For the maritime sector, security has also been an issue. The release of 26 seafarer hostages in October 2016, the last remaining victims captured during the darkest days of the Somali piracy era, represented a symbolic victory in the fight to eradicate a peril that has plagued the Horn of Africa for nearly a decade.
Whilst progress has been made, security issues remain a constant threat to new investment on the African continent. The significant reduction in piracy off the East coast gives more confidence to vessels calling at North and East African ports, especially Mombasa and Dar es Salaam, and we may yet see a further contraction of the High Risk Area in the Indian Ocean in 2017.
In the Gulf of Guinea, security also remains a relevant issue. Marine kidnap for ransom is as prevalent as ever with the International Maritime Bureau reporting 34 kidnapped seafarers in 2016. The challenges of improving stability and security to secure outside investment will certainly remain in 2017.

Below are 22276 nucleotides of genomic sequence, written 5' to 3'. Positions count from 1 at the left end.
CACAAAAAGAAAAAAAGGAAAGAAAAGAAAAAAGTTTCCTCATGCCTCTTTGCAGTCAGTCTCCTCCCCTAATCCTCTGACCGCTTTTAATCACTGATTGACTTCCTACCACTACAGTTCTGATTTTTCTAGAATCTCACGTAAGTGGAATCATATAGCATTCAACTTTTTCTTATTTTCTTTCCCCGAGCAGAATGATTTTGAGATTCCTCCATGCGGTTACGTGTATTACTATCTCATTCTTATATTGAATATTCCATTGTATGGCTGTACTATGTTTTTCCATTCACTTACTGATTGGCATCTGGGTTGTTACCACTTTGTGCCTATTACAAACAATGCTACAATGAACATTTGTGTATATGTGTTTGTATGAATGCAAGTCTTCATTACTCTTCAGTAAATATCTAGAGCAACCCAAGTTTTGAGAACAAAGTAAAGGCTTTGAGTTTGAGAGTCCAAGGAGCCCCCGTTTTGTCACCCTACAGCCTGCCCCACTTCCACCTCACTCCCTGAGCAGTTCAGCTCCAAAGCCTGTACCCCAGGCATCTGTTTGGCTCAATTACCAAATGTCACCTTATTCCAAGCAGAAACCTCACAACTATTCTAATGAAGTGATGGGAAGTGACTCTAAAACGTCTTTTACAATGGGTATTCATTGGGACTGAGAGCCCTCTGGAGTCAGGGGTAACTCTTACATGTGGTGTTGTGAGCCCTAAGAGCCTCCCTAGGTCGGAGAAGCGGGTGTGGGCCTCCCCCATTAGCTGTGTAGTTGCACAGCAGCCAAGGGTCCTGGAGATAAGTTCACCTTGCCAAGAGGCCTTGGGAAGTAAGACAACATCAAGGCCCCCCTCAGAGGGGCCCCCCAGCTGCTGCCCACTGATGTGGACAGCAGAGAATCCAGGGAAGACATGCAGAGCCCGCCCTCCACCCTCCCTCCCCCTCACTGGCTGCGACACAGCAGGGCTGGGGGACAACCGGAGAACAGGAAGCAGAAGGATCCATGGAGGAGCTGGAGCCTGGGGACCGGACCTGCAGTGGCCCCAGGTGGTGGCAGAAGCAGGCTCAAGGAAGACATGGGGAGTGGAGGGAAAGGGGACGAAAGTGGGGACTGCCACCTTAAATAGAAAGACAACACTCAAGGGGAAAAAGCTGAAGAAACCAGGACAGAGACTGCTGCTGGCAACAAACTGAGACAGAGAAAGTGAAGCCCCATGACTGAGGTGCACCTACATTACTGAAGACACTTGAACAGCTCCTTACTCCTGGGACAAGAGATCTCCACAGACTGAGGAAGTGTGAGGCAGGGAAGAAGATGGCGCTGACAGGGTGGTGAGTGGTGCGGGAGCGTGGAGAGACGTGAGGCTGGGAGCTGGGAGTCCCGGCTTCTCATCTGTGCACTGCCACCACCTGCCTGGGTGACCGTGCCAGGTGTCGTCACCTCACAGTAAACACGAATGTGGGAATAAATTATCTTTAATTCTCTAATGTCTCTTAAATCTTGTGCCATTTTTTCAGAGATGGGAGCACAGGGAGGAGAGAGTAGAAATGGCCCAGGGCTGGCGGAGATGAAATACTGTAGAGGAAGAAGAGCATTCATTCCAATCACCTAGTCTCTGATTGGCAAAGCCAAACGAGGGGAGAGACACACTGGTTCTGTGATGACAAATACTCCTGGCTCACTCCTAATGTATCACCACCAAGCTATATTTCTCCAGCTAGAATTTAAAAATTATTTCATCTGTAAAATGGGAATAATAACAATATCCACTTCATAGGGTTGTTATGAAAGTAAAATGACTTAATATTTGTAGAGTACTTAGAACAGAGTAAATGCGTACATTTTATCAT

A new year is a time to be optimistic and we hope that this optimism bears fruit in increased and enhanced business opportunities across Africa. It is important to note, however, that some of the countries where the best opportunities lie have challenging business environments.
With anti-corruption measures still being a work in progress in some cases and some bureaucratic hurdles still existing, working closely with local advisors and experts with an understanding of industry norms is the best advice to those wishing to invest.
The authors wish to acknowledge contributions from Sarah Taylor, Richard Booth, Richard Neylon, Matthew Gore and Alex Stoughton, all of Holman Fenwick Willan, to this article.